If a staff Christmas party is the mark of a good employer, then Papa and Mama Ed were among the best.
He wore discount glasses and sale-rack suits and she looked like she belonged on a spaghetti sauce label, yet every Christmas they managed to put on a pretty spectacular drag show.
It was my first Christmas away from home after moving to Vancouver using a return plane ticket I found in the Toronto Star. My only friends were my co-workers on the graveyard shift at Doll & Penny’s Café, and our interactions were limited to the drink orders they placed at the bar.
Doll & Penny’s was baroque on a good day, gauche on a bad one. The décor was American pop culture meets British monarchy, strung together with Tiffany lamps and feather boas. But that Christmas of 1988 the café was transformed into something resembling tasteful. That was the Christmas Papa and Mama Ed hired Delrita Deluxe to decorate the café.
Wherever there was a space between the props and memorabilia, Delrita stuck a tree mummified in blue lights and ribbons. Everything else was covered in a blanket of white cotton batten with glitter in it.
You could almost hear the reflection of the blue lights tinkling in the sequined cotton snow like the sound of ice crystals forming. If you were drunk enough, you could almost see your breath. It was like an enchanted forest-or Lee’s Trail in the winter.
The rule at D& P’s was the last hired works the Christmas party. That meant Dan and myself.
Dan, another Ontarian, was on the lam from an ex-boyfriend and his student loan. At least that was what I was able to glean from him in the week or so we had worked together.
At precisely 6 pm, the café was closed and the windows covered with The Province. Tables were moved outside and the stage was set up. A few minutes before the staff was to arrive, Donna, the general manager, took Dan and I aside.
“This is how the staff party works,” she said in the same tone of voice she used to describe the mechanics of Pride Day, Halloween, and the Coronation Ball. “It’s an open bar, there’s a tip jar. The party is over when we run out of booze.”
People who don’t show up on time for work tend to show up early for an open bar. The “ahhs” got louder with each entrance, as everyone admired each other’s outfits.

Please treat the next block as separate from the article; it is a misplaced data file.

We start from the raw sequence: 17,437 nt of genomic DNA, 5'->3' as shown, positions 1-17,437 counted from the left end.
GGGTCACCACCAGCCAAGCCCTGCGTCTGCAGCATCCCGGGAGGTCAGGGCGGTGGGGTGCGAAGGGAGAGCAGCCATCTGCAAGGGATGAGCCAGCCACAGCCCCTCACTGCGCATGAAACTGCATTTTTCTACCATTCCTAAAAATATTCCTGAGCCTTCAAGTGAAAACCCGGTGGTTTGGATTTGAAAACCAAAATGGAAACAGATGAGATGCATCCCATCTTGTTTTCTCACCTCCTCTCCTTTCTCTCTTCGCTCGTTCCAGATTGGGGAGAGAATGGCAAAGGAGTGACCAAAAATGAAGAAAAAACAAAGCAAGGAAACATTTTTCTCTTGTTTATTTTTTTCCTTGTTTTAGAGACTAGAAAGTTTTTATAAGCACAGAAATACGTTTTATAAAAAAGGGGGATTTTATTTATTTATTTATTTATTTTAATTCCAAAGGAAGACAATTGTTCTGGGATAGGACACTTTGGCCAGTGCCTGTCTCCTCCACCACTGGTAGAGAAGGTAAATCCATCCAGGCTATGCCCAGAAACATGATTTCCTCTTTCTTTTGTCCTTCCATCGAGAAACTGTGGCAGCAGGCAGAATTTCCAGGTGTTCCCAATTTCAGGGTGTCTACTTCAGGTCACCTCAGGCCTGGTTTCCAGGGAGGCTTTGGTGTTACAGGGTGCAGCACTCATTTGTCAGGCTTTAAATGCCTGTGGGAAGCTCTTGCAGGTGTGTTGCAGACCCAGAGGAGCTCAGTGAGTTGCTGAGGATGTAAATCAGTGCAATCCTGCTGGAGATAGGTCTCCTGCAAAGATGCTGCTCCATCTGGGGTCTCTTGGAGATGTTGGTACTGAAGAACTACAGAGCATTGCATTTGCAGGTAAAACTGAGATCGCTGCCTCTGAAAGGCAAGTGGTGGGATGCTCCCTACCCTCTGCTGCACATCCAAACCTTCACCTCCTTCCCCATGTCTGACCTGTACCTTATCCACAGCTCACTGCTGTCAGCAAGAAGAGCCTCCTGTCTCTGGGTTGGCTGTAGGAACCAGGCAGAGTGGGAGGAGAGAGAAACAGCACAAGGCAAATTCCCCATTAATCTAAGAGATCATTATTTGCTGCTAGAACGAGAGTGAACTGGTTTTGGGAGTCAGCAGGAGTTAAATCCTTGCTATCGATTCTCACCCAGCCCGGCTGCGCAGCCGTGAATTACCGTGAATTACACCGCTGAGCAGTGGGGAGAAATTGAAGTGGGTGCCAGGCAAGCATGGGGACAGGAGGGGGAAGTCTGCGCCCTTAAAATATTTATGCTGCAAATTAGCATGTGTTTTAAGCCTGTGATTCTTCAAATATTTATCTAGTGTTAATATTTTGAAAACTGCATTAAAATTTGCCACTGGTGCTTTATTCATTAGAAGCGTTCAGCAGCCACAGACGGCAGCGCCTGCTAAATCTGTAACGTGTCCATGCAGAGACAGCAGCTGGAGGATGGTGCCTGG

In her cocktail dress, Ilsa (the only real woman working graveyards) shimmered like Rosemary Clooney in White Christmas. Andrew was dressed as Jessica Rabbit, taking every step like he was entering through a curtain. Spike looked the same except for the bow tie accessorizing his leather vest.
Once the communal buzz was on, Donna stepped up to the microphone to start the talent show.
Donna was the daughter Papa and Mama Ed never had, and den mother to the rest of us. However good we had it at Doll & Penny’s, it was all because of Donna.
“Before we bring out the entertainment,” she said, subtly using the microphone stand to balance herself, “Papa Ed would like to say a few words.”
It would take Papa and Mama Ed longer to make their way to the stage than it would for him to thank the staff for all our hard work. From my place at the bar, I was struck by how much they reminded me of my own immigrant parents, who were not much older than they were.
I wondered how different my life would have been if, instead of pushing a broom in a Southern Ontario high school, my father had opened a deli on Davie St. I would probably never have left home.
At 19, drag was a taste I had not yet acquired. Our dishwasher’s rendition of “Snowbird” only served as a reason why.
Daphne could barely keep his eyes open from the weight of his lashes. His dress looked like it was made out of Glad bags and his wig had the body of teased pubic hair, yet his performance harkened back to a time when someone lip-synching in front of a TV camera was considered entertainment.
“Spread your tiny wings and fly away,” Daphne pretended to sing, oblivious to the “boos,” lost in the song like a teenager in his room pretending to be Anne Murray on The Tommy Hunter Show.
Scooter took Daphne’s place on stage. He looked as if there were something seriously wrong with him. His mini-dress had a hoop skirt that made him look like a bell. His cheeks were dimpled with two red dots; his lipstick a little heart in the middle of his lips.
Despite this, the Shirley Temple curls almost made him pass for a real woman. A real woman who had made herself up without ever having seen a cosmetics commercial or a fashion magazine.